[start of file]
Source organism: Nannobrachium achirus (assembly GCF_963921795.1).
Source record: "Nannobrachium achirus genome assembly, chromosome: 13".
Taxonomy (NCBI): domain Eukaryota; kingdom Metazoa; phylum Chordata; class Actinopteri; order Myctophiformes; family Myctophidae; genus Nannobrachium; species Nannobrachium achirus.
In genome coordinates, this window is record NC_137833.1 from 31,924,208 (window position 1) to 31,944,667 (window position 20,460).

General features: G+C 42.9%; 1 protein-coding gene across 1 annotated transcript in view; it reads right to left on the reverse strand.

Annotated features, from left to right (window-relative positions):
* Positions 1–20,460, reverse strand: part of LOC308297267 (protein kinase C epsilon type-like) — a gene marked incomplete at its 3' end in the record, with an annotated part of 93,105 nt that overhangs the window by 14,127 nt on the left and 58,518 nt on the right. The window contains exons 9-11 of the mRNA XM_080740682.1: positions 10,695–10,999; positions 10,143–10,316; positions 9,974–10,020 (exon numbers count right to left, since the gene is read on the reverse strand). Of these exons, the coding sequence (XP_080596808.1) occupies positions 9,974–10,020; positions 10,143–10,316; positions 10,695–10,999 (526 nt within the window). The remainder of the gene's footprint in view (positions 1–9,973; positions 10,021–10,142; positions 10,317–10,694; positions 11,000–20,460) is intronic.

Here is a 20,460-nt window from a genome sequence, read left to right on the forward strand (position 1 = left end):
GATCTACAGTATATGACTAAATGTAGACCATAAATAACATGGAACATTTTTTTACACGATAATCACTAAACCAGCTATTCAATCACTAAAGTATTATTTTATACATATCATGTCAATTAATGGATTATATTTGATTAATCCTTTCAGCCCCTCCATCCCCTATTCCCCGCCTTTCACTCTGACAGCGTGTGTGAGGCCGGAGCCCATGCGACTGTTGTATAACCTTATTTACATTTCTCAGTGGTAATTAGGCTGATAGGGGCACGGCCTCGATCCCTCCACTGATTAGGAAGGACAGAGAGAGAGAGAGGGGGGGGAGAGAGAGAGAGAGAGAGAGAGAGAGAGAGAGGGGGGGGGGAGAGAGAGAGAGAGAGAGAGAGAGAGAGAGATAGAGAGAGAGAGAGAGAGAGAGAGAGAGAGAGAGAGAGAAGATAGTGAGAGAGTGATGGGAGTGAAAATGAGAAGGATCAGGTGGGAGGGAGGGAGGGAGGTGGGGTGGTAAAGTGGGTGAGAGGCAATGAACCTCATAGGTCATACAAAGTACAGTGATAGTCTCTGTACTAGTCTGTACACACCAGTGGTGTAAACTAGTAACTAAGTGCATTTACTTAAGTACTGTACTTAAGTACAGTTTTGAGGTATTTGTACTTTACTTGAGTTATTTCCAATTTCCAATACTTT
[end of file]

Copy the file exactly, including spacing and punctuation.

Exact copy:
Source organism: Nannobrachium achirus (assembly GCF_963921795.1).
Source record: "Nannobrachium achirus genome assembly, chromosome: 13".
Taxonomy (NCBI): domain Eukaryota; kingdom Metazoa; phylum Chordata; class Actinopteri; order Myctophiformes; family Myctophidae; genus Nannobrachium; species Nannobrachium achirus.
In genome coordinates, this window is record NC_137833.1 from 31,924,208 (window position 1) to 31,944,667 (window position 20,460).

General features: G+C 42.9%; 1 protein-coding gene across 1 annotated transcript in view; it reads right to left on the reverse strand.

Annotated features, from left to right (window-relative positions):
* Positions 1–20,460, reverse strand: part of LOC308297267 (protein kinase C epsilon type-like) — a gene marked incomplete at its 3' end in the record, with an annotated part of 93,105 nt that overhangs the window by 14,127 nt on the left and 58,518 nt on the right. The window contains exons 9-11 of the mRNA XM_080740682.1: positions 10,695–10,999; positions 10,143–10,316; positions 9,974–10,020 (exon numbers count right to left, since the gene is read on the reverse strand). Of these exons, the coding sequence (XP_080596808.1) occupies positions 9,974–10,020; positions 10,143–10,316; positions 10,695–10,999 (526 nt within the window). The remainder of the gene's footprint in view (positions 1–9,973; positions 10,021–10,142; positions 10,317–10,694; positions 11,000–20,460) is intronic.

Here is a 20,460-nt window from a genome sequence, read left to right on the forward strand (position 1 = left end):
GATCTACAGTATATGACTAAATGTAGACCATAAATAACATGGAACATTTTTTTACACGATAATCACTAAACCAGCTATTCAATCACTAAAGTATTATTTTATACATATCATGTCAATTAATGGATTATATTTGATTAATCCTTTCAGCCCCTCCATCCCCTATTCCCCGCCTTTCACTCTGACAGCGTGTGTGAGGCCGGAGCCCATGCGACTGTTGTATAACCTTATTTACATTTCTCAGTGGTAATTAGGCTGATAGGGGCACGGCCTCGATCCCTCCACTGATTAGGAAGGACAGAGAGAGAGAGAGGGGGGGGAGAGAGAGAGAGAGAGAGAGAGAGAGAGAGAGGGGGGGGGGAGAGAGAGAGAGAGAGAGAGAGAGAGAGAGATAGAGAGAGAGAGAGAGAGAGAGAGAGAGAGAGAGAGAGAAGATAGTGAGAGAGTGATGGGAGTGAAAATGAGAAGGATCAGGTGGGAGGGAGGGAGGGAGGTGGGGTGGTAAAGTGGGTGAGAGGCAATGAACCTCATAGGTCATACAAAGTACAGTGATAGTCTCTGTACTAGTCTGTACACACCAGTGGTGTAAACTAGTAACTAAGTGCATTTACTTAAGTACTGTACTTAAGTACAGTTTTGAGGTATTTGTACTTTACTTGAGTTATTTCCAATTTCCAATACTTT